Wonder Woman is already the best-reviewed film of the DC Extended Universe thus far (which currently includes Man of Steel, Batman v Superman, and Suicide Squad), and now the film is on track to be the most successful. The film opened to a record-breaking $103 million, dropped a mere 43% in its second weekend, and then scored a minuscule drop of only 29% in its third weekend. That kind of hold is reserved solely for films that are good and are generating great word of mouth, which Wonder Woman absolutely is. So Warner Bros. would be silly not to A. Greenlight Wonder Woman 2 straight away but also B. Secure Patty Jenkins to return to direct.
We know that Jenkins wasn’t locked down, contractually, for a sequel, meaning she currently has a lot of leverage in negotiations. But her enthusiasm for sticking with this franchise has been crystal clear, and in a new interview with Variety, DC Films co-head Geoff Johns reveals that he and Jenkins are already hard at work planning Wonder Woman 2:
“Patty and I are writing the treatment right now. The goal is to make another great Wonder Woman film. I had a blast making it with Patty the first time. We’ve got a cool idea for the second one.”
Johns stopped short of confirming that Jenkins will be directing Wonder Woman 2, which likely means negotiations are still ongoing. But Johns, along with producer and exec Jon Berg with whom Johns oversees the entire DC Films unit, also spoke about the DCEU overall and what they can learn from Wonder Woman’s success. Berg flat-out says the other films have been “too dark” while also admitting the problems with Suicide Squad:
“There are lessons from every movie. You would be silly not to analyze how a movie was received — what went right and what went wrong on the making of a movie. On Suicide Squad, the movie did incredibly well commercially. It didn’t work narratively. You had some great casting and some great characterizations, but where the story fell down was on narrative, on plot. We could do better. Batman v. Superman was tonally dark. People didn’t respond to that.
Johns added that this doesn’t necessarily mean the DCEU characters will change, but insinuated that Wonder Woman shows them it’s better to stick to who the character is inherently rather than try to deconstruct it:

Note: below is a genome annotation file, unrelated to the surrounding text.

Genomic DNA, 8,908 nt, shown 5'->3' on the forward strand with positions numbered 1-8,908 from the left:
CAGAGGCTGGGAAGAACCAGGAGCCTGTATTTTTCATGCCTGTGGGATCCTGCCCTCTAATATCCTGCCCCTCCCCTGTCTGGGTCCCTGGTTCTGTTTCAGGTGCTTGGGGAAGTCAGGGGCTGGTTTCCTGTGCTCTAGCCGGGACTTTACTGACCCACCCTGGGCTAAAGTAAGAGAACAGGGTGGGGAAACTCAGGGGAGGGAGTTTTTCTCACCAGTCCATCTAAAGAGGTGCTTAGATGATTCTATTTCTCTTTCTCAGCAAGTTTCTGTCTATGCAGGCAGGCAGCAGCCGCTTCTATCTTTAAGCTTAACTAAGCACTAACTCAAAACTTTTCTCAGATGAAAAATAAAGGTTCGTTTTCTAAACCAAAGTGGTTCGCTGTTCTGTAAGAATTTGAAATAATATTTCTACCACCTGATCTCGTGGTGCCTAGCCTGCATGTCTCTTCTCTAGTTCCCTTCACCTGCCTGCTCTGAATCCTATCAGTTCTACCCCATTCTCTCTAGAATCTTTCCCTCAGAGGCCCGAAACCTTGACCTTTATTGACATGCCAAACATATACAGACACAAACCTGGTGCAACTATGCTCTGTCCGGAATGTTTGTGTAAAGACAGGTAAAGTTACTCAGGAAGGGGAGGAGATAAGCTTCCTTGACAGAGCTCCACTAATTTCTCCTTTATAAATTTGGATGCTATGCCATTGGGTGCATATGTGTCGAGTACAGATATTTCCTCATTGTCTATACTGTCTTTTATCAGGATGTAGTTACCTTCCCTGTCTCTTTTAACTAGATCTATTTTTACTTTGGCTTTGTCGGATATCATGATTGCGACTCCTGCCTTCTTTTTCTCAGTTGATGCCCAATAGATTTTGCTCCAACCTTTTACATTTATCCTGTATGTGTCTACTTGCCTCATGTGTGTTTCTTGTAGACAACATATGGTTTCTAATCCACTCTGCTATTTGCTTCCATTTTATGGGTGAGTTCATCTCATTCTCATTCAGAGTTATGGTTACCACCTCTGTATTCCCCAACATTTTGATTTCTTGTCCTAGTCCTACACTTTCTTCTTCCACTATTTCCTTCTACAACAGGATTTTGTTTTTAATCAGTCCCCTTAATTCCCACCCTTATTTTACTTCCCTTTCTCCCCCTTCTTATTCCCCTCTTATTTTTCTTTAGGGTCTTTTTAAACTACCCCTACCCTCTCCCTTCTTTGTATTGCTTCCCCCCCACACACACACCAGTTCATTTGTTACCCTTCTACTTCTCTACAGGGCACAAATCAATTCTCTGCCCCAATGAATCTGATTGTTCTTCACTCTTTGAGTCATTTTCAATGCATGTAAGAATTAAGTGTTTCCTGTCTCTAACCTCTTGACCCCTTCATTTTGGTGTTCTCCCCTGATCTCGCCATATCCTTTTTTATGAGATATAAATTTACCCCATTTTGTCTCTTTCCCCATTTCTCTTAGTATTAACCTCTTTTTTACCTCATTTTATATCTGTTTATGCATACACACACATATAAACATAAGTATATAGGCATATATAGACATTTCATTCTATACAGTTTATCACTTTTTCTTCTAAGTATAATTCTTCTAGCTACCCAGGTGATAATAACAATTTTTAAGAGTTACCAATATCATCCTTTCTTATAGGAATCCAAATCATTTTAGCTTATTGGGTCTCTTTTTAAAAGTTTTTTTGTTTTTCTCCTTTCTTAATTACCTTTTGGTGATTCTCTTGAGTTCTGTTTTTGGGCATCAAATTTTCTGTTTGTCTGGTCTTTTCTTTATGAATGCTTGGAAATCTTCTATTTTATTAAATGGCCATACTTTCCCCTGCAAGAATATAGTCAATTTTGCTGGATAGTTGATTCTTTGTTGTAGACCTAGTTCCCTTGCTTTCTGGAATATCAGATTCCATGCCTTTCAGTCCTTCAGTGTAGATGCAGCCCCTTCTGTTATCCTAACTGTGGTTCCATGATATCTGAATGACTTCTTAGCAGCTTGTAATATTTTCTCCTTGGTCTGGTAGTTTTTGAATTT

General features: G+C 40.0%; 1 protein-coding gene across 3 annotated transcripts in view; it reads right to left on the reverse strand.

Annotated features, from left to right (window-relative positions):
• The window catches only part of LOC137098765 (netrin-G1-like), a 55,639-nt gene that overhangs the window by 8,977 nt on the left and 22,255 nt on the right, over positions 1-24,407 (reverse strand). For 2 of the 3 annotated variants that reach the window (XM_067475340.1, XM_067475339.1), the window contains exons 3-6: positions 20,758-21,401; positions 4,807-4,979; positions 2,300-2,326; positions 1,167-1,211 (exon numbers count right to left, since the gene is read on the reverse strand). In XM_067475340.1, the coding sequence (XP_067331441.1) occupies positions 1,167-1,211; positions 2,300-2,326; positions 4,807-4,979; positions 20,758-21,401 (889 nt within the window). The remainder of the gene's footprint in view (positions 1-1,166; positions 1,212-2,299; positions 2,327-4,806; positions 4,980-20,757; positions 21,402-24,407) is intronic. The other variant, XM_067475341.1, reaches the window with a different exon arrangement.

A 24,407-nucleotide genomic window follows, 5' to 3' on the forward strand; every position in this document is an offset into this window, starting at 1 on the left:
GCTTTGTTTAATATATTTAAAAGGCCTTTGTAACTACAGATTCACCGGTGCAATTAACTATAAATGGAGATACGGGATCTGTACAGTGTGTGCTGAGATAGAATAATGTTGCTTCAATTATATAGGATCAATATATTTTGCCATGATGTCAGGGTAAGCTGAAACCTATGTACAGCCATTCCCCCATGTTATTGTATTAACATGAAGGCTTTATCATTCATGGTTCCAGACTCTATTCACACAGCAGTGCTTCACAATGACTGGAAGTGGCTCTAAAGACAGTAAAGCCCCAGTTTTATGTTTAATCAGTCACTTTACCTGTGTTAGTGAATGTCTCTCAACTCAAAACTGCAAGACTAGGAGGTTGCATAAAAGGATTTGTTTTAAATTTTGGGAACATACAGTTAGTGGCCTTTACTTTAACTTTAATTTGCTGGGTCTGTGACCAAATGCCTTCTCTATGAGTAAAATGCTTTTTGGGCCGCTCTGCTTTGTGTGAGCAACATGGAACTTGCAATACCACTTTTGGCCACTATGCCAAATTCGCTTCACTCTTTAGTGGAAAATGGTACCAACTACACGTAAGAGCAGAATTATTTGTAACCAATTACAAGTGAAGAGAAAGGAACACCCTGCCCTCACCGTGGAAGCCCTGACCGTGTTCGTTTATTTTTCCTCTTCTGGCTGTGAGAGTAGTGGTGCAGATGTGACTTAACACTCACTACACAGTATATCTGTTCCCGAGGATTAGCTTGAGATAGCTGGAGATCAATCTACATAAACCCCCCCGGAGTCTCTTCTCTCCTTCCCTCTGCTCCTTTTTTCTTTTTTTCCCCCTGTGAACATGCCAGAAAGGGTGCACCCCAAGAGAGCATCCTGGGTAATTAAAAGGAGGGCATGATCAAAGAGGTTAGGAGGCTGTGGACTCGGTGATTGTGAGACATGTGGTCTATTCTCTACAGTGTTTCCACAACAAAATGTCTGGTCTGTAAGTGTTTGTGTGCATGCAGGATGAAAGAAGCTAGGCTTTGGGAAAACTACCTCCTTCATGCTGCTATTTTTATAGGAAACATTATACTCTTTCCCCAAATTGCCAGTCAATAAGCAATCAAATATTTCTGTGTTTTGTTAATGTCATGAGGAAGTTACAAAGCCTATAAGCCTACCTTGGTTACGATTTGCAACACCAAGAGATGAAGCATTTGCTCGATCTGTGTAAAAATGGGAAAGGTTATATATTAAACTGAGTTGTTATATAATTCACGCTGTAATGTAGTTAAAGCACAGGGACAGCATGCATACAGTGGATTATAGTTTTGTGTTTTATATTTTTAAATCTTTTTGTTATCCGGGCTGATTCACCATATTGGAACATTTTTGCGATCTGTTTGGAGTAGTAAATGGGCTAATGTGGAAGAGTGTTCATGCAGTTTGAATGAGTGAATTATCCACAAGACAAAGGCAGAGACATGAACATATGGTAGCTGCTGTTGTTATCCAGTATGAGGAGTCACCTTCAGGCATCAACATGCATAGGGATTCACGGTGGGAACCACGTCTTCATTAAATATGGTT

“Wonder Woman celebrated exactly who the character is, but looking at it, it’s not like we should change everything to be about hope and optimism. There’s nothing to change. That’s what these characters are.”
Johns notes that they have “a lot of plans” for their female characters at the moment, with movies like Gotham City Sirens and Batgirl in development. He also freely admitted that with Joss Whedon not only writing and directing Batgirl but also directing and overseeing reshoots and post-production on Justice League, they hope to stay in the Joss Whedon business for a long time to come:
“He’s a big part [of the DCEU] already. We love him. He’s a great partner, collaborator; we want him to be ensconced. We bring people by, have general meetings and talk about comics and their favorite superhero movies. With Joss, he saw the master board, and he saw a Batgirl title and he said, ‘You guys seriously want to do Batgirl?’ And we said, ‘Absolutely.’ He said, ‘That’s my jam.'”
Johns and Berg were upped to their roles after the release of Batman v Superman, when Warner Bros. realized it may have a tonal issue with its DCEU films. It’s encouraging to hear them speak frankly about the shortcomings of the films so far, and they seem to have a clear handle on exactly why Wonder Woman worked as well as it did. Here’s hoping there are more great films to come.